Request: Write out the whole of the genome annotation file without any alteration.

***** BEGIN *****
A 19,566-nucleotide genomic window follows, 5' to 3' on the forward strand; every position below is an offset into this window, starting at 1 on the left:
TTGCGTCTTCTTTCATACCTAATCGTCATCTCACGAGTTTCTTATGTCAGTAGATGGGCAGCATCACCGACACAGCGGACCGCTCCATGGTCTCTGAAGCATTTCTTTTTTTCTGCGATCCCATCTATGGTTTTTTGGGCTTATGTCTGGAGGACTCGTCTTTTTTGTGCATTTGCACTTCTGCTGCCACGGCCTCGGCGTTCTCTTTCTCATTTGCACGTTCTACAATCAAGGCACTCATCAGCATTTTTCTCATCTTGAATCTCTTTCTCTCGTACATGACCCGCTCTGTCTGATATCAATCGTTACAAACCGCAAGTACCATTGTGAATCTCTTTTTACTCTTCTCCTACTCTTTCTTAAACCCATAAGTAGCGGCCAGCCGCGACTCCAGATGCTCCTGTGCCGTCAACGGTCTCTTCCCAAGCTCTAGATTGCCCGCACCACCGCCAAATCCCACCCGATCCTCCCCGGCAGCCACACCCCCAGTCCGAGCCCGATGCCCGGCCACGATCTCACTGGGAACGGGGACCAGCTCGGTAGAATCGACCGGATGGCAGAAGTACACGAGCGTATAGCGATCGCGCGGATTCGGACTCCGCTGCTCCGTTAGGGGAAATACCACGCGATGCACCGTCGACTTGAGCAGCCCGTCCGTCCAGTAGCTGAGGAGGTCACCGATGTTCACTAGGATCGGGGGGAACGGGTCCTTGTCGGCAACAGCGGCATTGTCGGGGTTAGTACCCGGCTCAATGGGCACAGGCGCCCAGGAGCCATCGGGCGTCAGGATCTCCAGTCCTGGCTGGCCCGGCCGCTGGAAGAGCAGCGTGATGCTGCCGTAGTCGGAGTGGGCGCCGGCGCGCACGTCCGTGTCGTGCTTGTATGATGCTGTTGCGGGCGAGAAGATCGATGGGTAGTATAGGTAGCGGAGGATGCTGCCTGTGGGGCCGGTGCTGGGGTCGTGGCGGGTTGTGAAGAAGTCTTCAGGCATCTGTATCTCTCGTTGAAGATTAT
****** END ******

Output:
A 19,566-nucleotide genomic window follows, 5' to 3' on the forward strand; every position below is an offset into this window, starting at 1 on the left:
TTGCGTCTTCTTTCATACCTAATCGTCATCTCACGAGTTTCTTATGTCAGTAGATGGGCAGCATCACCGACACAGCGGACCGCTCCATGGTCTCTGAAGCATTTCTTTTTTTCTGCGATCCCATCTATGGTTTTTTGGGCTTATGTCTGGAGGACTCGTCTTTTTTGTGCATTTGCACTTCTGCTGCCACGGCCTCGGCGTTCTCTTTCTCATTTGCACGTTCTACAATCAAGGCACTCATCAGCATTTTTCTCATCTTGAATCTCTTTCTCTCGTACATGACCCGCTCTGTCTGATATCAATCGTTACAAACCGCAAGTACCATTGTGAATCTCTTTTTACTCTTCTCCTACTCTTTCTTAAACCCATAAGTAGCGGCCAGCCGCGACTCCAGATGCTCCTGTGCCGTCAACGGTCTCTTCCCAAGCTCTAGATTGCCCGCACCACCGCCAAATCCCACCCGATCCTCCCCGGCAGCCACACCCCCAGTCCGAGCCCGATGCCCGGCCACGATCTCACTGGGAACGGGGACCAGCTCGGTAGAATCGACCGGATGGCAGAAGTACACGAGCGTATAGCGATCGCGCGGATTCGGACTCCGCTGCTCCGTTAGGGGAAATACCACGCGATGCACCGTCGACTTGAGCAGCCCGTCCGTCCAGTAGCTGAGGAGGTCACCGATGTTCACTAGGATCGGGGGGAACGGGTCCTTGTCGGCAACAGCGGCATTGTCGGGGTTAGTACCCGGCTCAATGGGCACAGGCGCCCAGGAGCCATCGGGCGTCAGGATCTCCAGTCCTGGCTGGCCCGGCCGCTGGAAGAGCAGCGTGATGCTGCCGTAGTCGGAGTGGGCGCCGGCGCGCACGTCCGTGTCGTGCTTGTATGATGCTGTTGCGGGCGAGAAGATCGATGGGTAGTATAGGTAGCGGAGGATGCTGCCTGTGGGGCCGGTGCTGGGGTCGTGGCGGGTTGTGAAGAAGTCTTCAGGCATCTGTATCTCTCGTTGAAGATTAT